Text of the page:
The IACUC Administrator’s Guide to Animal Program Management supports IACUC administrators who assist with developing, managing, and overseeing a program of animal care and animal use. It provides many options and possibilities for specific operational practices (e.g., how to build a well-functioning IACUC, what a functional protocol template looks like) to satisfy regulatory requirements.
The material provided is a compilation of several years of Best Practices (BP) meetings among IACUC administrators across the country. The BP meetings included representatives from the NIH/OLAW, AAALAC, and the USDA, whose presence and dialogue assured the BP discussion met or exceeded all regulatory or accreditation minimum standards. BP meeting attendees from private, public, governmental, and academic organizations have helped to shape and develop the information offered herein. It is through the insight of several hundred colleagues—their successes as well as their failures—that the authors have distilled suggestions and considerations for your local animal care and use program.
This handbook complements other useful references and manuals regarding programmatic function—it is not intended to replace them. The primary difference you will find is the transparent and open nature of describing processes that have been time tested and proven to help you and your organization satisfy the regulatory requirements.
Table of Contents
An Introduction to Best Practices Meetings. The IACUC Administrator’s Office Structure. The IACUC Administrator’s Role and Responsibilities. The Animal Care and Use Program. Protocol Review and Approval. Protocol Noncompliance. Protocol and Grant Congruency. Animal Care and Use Program Review. Semiannual Facility Inspection. Monitoring the Animal Care and Use Program. Facilitating Communication. Field Studies. Personnel Qualifications and Training Programs. Tracking Animal Use on Protocols. Veterinary Care Programs. Whistle-Blower Policy. Occupational Health and Safety Program. Emergency Disaster Plans. The Role of a Primary Grantee. FOIA, Sunshine Laws, and Confidential Information. DOD and VA Regulations—Know the Differences. Data Management and Electronic Systems. Policies, Guidelines, and Standard Operating Procedures. Appendices.
William G. Greer received his BS degree in microbiology and is currently earning an MS degree in adult education from The Pennsylvania State University, where he serves as associate director in the Office for Research Protections. He is a certified IACUC professional administrator, laboratory animal technician, and hazardous materials shipping professional. He established the IACUC Administrators Best Practices Meetings and led the team that formalized the IACUC Administrator Association (IAA). He also established the Committee on Institutional Cooperation IACUC Administrators’ working group (Big Ten Universities). In 2011, Bill was awarded the Penn State Vice President for Research Outstanding Leadership Award.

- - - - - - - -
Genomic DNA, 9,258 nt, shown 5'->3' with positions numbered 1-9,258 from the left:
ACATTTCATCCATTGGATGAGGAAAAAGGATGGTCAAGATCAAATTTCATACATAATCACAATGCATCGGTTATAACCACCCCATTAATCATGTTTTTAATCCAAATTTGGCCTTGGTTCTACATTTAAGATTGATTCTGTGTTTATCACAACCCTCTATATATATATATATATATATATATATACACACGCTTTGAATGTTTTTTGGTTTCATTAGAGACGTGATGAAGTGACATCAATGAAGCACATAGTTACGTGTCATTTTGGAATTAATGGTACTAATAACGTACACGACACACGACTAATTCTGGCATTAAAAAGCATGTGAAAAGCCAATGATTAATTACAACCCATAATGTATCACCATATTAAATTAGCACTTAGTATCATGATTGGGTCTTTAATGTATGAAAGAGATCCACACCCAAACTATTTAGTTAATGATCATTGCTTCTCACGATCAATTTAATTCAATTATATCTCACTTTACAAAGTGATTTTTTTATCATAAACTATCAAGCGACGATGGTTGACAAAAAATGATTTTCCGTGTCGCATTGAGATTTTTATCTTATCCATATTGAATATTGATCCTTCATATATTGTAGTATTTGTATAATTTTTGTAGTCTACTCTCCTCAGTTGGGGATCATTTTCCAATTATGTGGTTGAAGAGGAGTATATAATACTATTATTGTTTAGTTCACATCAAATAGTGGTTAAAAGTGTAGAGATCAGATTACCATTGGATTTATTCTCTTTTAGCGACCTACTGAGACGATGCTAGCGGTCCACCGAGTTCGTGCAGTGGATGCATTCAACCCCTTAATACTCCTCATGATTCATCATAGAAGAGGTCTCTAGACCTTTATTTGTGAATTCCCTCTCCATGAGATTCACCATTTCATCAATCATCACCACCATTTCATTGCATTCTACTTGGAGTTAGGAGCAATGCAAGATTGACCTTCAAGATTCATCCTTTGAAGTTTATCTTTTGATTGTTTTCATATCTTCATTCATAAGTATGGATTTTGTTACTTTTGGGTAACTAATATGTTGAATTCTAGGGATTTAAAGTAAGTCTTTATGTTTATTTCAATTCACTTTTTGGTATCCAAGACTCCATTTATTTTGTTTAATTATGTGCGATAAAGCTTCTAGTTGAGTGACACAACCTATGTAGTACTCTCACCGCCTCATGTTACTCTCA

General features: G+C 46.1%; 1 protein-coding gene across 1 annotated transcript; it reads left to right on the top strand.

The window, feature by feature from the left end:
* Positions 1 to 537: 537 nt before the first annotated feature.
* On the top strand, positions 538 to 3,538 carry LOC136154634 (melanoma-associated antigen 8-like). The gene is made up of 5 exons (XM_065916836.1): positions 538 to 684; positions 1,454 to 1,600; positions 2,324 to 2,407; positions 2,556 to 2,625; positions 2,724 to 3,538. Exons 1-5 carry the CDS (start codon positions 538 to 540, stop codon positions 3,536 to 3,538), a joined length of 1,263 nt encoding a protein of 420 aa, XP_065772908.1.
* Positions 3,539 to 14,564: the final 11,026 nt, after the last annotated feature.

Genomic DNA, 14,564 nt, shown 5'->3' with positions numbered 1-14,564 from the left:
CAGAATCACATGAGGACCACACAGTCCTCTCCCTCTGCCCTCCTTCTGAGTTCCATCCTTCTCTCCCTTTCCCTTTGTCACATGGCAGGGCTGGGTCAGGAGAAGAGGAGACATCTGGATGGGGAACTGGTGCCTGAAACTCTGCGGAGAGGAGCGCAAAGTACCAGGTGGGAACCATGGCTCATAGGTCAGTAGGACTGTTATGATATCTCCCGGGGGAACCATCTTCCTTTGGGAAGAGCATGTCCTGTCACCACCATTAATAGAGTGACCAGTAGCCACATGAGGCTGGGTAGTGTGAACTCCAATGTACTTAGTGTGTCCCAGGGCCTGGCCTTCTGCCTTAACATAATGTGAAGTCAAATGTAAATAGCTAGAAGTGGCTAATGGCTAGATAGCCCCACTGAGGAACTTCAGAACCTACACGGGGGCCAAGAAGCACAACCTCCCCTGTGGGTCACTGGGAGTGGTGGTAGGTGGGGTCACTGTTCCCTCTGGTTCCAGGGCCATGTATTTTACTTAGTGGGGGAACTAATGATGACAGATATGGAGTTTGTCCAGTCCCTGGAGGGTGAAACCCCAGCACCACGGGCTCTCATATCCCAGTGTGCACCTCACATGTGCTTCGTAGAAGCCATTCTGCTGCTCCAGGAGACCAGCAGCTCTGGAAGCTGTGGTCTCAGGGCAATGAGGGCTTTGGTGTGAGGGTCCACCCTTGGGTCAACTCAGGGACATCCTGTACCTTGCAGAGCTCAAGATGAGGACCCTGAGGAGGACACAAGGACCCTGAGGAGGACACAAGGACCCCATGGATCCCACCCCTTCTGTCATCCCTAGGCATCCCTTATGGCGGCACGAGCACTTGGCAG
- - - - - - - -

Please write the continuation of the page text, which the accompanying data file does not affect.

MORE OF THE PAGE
Ron E. Banks earned his veterinary degree from Auburn University’s School of Veterinary Medicine. He served 34 years in the United States Army Veterinary Corps and is currently the director of the Office of Animal Welfare Assurance at Duke University, Durham, North Carolina. He is a Fellow of the National Academies of Practice, and board-certified with the American College of Laboratory Animal Medicine, the American College of Veterinary Preventive Medicine, and the American College of Animal Welfare. Along with Bill Greer, he has facilitated Best Practices meetings since its inception in 2005 and continues to serve as a member of the Board of Directors of the IACUC Administrators Association.
"The IACUC Administrator’s Guide to Animal Program Management is tailored to meet the needs of IACUC Administrators, Attending Veterinarians (AVs) and/or Animal Research Directors involved with developing, managing, and overseeing a program of animal care and use. While the Federal regulations (AWA act) and standards such as the guide for "The care and use of laboratory animals" help set the expectations for lab animal programs they do not provide clear guidance on the methods that need to be in place especially at the IACUC level to help balance compliance and animal welfare adequately. The authors have tried to bridge this gap by compiling shared best practices from animal program administrators across a wide spectrum of institutions ranging from academia, government and private organizations. …
A special feature of the book is the inclusion of chapters on FOIA, Sunshine laws and the DOD/VA regulations. This has not been traditionally addressed in other books of this nature. We especially loved reading chapter 4, The Animal Care and Use Program and chapter 5, Protocol Review and Approval for the content and concise detail. …The authors have done a great job highlighting the issue as well as providing different practices that IACUC’s can adopt to overcome this situation. Chapter 8, Animal Care and Use Program Review was also very well written and could act as a significant resource for administrators to use when training IACUC members on how to conduct and participate in a program reviews.
Overall the details, real life scenarios and wide range of topics makes this a must have book for IACUC administrators and program directors. This could be especially valuable to individuals new to the field, lab animal residents and a resource book for those seeking certification as a professional IACUC administrator."
Jennifer McElroy, RVT, CPIA and Dr. Jeetendra Eswaraka, DVM, PhD, DACLAM in Laboratory Anima